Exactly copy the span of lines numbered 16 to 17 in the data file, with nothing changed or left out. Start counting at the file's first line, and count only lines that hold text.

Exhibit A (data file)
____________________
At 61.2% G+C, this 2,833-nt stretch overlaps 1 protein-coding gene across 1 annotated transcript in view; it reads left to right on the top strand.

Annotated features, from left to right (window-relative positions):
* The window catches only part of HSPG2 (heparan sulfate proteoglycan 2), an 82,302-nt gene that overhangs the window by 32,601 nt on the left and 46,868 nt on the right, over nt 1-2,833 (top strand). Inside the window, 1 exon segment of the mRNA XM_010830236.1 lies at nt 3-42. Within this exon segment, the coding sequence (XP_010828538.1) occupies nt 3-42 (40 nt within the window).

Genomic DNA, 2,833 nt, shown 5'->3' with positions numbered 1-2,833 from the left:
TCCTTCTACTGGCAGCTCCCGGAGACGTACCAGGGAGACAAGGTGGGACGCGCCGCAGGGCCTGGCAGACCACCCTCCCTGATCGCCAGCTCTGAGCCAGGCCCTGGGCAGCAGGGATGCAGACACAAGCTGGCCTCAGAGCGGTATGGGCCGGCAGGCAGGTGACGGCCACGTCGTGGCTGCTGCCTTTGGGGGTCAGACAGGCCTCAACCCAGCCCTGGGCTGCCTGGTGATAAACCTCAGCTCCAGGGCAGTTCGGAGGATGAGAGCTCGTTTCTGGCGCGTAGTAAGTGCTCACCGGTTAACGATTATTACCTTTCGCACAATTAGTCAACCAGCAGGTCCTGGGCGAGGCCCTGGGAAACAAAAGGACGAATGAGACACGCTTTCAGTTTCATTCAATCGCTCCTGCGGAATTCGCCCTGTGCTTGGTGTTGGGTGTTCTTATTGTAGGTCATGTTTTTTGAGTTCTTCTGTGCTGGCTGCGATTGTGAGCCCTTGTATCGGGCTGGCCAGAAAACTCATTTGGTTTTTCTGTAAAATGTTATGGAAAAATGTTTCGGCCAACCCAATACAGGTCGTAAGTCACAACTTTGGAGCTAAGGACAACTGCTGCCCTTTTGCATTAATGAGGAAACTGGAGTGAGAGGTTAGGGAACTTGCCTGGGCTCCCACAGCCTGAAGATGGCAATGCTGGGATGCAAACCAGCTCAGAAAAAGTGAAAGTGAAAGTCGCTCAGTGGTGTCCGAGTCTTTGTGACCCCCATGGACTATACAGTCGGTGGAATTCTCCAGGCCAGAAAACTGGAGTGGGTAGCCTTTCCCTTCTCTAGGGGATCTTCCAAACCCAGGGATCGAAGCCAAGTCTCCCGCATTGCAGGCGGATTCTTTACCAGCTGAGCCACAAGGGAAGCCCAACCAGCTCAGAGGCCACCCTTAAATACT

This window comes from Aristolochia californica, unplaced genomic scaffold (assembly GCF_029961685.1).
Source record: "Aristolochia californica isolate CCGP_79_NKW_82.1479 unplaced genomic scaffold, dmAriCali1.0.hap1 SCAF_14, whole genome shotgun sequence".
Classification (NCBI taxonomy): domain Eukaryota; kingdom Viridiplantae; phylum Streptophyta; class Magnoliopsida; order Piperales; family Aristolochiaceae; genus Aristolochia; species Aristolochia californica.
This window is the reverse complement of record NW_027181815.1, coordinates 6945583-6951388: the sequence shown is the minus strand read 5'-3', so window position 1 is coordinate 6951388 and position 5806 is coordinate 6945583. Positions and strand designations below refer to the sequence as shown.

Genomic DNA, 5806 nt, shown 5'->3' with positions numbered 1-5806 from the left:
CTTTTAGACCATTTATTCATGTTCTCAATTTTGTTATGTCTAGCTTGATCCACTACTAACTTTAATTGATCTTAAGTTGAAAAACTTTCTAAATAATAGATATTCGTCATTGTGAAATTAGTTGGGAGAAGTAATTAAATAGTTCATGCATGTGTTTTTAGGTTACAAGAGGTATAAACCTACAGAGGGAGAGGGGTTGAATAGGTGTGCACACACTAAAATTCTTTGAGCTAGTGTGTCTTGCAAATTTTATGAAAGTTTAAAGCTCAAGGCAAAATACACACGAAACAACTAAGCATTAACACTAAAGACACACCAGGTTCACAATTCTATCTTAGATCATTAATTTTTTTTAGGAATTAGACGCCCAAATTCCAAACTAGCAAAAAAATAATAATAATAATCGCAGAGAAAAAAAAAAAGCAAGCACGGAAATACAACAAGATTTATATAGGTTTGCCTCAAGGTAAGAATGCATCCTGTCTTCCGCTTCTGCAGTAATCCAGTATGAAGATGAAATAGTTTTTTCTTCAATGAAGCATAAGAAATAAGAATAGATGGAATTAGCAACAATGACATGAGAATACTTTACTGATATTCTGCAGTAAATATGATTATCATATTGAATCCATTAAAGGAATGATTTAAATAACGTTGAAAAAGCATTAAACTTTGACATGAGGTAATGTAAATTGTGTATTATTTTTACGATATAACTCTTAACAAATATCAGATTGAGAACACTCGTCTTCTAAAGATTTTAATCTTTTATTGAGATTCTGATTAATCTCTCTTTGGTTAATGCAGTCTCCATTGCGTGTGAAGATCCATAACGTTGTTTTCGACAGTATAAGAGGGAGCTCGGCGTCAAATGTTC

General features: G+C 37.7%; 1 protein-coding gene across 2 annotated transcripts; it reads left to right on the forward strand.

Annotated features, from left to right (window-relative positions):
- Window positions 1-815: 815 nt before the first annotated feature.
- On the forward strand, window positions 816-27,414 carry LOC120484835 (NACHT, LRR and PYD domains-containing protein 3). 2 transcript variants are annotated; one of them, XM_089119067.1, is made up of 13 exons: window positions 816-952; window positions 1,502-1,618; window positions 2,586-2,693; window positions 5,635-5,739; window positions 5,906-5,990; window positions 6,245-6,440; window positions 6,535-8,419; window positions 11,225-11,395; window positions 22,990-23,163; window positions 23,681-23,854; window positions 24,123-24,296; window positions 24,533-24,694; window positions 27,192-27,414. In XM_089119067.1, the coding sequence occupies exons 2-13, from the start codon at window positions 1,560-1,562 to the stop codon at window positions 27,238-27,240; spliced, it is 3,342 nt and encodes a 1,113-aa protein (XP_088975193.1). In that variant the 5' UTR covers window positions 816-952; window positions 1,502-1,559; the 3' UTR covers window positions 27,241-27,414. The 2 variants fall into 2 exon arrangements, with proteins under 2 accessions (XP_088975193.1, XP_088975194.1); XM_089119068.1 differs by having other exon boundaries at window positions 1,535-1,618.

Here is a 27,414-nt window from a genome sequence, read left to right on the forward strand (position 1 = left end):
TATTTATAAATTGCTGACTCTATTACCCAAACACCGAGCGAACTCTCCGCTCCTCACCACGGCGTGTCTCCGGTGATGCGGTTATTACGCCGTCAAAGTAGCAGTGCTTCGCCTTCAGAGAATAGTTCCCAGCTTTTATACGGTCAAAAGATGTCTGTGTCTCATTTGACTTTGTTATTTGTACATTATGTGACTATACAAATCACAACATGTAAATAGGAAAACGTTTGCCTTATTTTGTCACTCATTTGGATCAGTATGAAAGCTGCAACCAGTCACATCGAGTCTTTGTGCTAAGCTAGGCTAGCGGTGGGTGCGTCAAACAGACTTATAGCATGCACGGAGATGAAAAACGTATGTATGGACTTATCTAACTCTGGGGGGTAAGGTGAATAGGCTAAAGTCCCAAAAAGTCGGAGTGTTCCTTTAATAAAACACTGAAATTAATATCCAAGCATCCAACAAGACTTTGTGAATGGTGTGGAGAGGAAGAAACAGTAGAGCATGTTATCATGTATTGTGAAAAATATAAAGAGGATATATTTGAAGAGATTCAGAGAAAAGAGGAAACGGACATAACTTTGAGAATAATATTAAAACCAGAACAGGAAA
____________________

Here is a 27,414-nt window from a genome sequence, read left to right on the forward strand (position 1 = left end):
TATTTATAAATTGCTGACTCTATTACCCAAACACCGAGCGAACTCTCCGCTCCTCACCACGGCGTGTCTCCGGTGATGCGGTTATTACGCCGTCAAAGTAGCAGTGCTTCGCCTTCAGAGAATAGTTCCCAGCTTTTATACGGTCAAAAGATGTCTGTGTCTCATTTGACTTTGTTATTTGTACATTATGTGACTATACAAATCACAACATGTAAATAGGAAAACGTTTGCCTTATTTTGTCACTCATTTGGATCAGTATGAAAGCTGCAACCAGTCACATCGAGTCTTTGTGCTAAGCTAGGCTAGCGGTGGGTGCGTCAAACAGACTTATAGCATGCACGGAGATGAAAAACGTATGTATGGACTTATCTAACTCTGGGGGGTAAGGTGAATAGGCTAAAGTCCCAAAAAGTCGGAGTGTTCCTTTAATAAAACACTGAAATTAATATCCAAGCATCCAACAAGACTTTGTGAATGGTGTGGAGAGGAAGAAACAGTAGAGCATGTTATCATGTATTGTGAAAAATATAAAGAGGATATATTTGAAGAGATTCAGAGAAAAGAGGAAACGGACATAACTTTGAGAATAATATTAAAACCAGAACAGGAAA